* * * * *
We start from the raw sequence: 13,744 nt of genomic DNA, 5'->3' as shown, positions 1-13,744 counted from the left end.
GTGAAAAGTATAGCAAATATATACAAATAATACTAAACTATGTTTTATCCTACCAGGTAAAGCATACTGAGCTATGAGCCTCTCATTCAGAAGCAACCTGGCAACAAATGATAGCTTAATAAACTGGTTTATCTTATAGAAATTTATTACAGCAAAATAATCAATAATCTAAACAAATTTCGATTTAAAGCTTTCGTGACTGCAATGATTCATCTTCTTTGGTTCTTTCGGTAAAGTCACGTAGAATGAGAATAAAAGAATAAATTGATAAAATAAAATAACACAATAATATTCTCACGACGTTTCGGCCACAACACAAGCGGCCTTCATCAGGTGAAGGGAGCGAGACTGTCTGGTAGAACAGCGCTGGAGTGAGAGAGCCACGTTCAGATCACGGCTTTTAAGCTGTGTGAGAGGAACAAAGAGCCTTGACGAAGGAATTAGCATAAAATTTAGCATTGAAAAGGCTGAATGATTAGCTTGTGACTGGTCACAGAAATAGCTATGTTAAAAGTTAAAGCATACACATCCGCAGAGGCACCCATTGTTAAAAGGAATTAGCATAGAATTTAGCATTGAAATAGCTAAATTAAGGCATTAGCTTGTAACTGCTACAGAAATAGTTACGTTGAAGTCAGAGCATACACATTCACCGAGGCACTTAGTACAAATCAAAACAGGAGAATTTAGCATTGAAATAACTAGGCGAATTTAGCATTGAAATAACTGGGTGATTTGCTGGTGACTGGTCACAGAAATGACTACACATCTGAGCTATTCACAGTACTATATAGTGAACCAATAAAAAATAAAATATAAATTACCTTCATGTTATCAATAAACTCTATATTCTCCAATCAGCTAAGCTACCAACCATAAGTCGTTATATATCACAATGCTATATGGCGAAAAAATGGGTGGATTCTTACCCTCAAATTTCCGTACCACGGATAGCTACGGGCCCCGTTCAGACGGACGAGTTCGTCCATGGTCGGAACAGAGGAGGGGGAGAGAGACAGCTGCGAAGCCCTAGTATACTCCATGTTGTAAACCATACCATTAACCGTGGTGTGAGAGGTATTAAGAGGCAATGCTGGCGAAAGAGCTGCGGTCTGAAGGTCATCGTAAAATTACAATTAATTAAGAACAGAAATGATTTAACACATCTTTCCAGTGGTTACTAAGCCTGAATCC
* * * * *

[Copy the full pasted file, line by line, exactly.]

We start from the raw sequence: 13,744 nt of genomic DNA, 5'->3' as shown, positions 1-13,744 counted from the left end.
GTGAAAAGTATAGCAAATATATACAAATAATACTAAACTATGTTTTATCCTACCAGGTAAAGCATACTGAGCTATGAGCCTCTCATTCAGAAGCAACCTGGCAACAAATGATAGCTTAATAAACTGGTTTATCTTATAGAAATTTATTACAGCAAAATAATCAATAATCTAAACAAATTTCGATTTAAAGCTTTCGTGACTGCAATGATTCATCTTCTTTGGTTCTTTCGGTAAAGTCACGTAGAATGAGAATAAAAGAATAAATTGATAAAATAAAATAACACAATAATATTCTCACGACGTTTCGGCCACAACACAAGCGGCCTTCATCAGGTGAAGGGAGCGAGACTGTCTGGTAGAACAGCGCTGGAGTGAGAGAGCCACGTTCAGATCACGGCTTTTAAGCTGTGTGAGAGGAACAAAGAGCCTTGACGAAGGAATTAGCATAAAATTTAGCATTGAAAAGGCTGAATGATTAGCTTGTGACTGGTCACAGAAATAGCTATGTTAAAAGTTAAAGCATACACATCCGCAGAGGCACCCATTGTTAAAAGGAATTAGCATAGAATTTAGCATTGAAATAGCTAAATTAAGGCATTAGCTTGTAACTGCTACAGAAATAGTTACGTTGAAGTCAGAGCATACACATTCACCGAGGCACTTAGTACAAATCAAAACAGGAGAATTTAGCATTGAAATAACTAGGCGAATTTAGCATTGAAATAACTGGGTGATTTGCTGGTGACTGGTCACAGAAATGACTACACATCTGAGCTATTCACAGTACTATATAGTGAACCAATAAAAAATAAAATATAAATTACCTTCATGTTATCAATAAACTCTATATTCTCCAATCAGCTAAGCTACCAACCATAAGTCGTTATATATCACAATGCTATATGGCGAAAAAATGGGTGGATTCTTACCCTCAAATTTCCGTACCACGGATAGCTACGGGCCCCGTTCAGACGGACGAGTTCGTCCATGGTCGGAACAGAGGAGGGGGAGAGAGACAGCTGCGAAGCCCTAGTATACTCCATGTTGTAAACCATACCATTAACCGTGGTGTGAGAGGTATTAAGAGGCAATGCTGGCGAAAGAGCTGCGGTCTGAAGGTCATCGTAAAATTACAATTAATTAAGAACAGAAATGATTTAACACATCTTTCCAGTGGTTACTAAGCCTGAATCC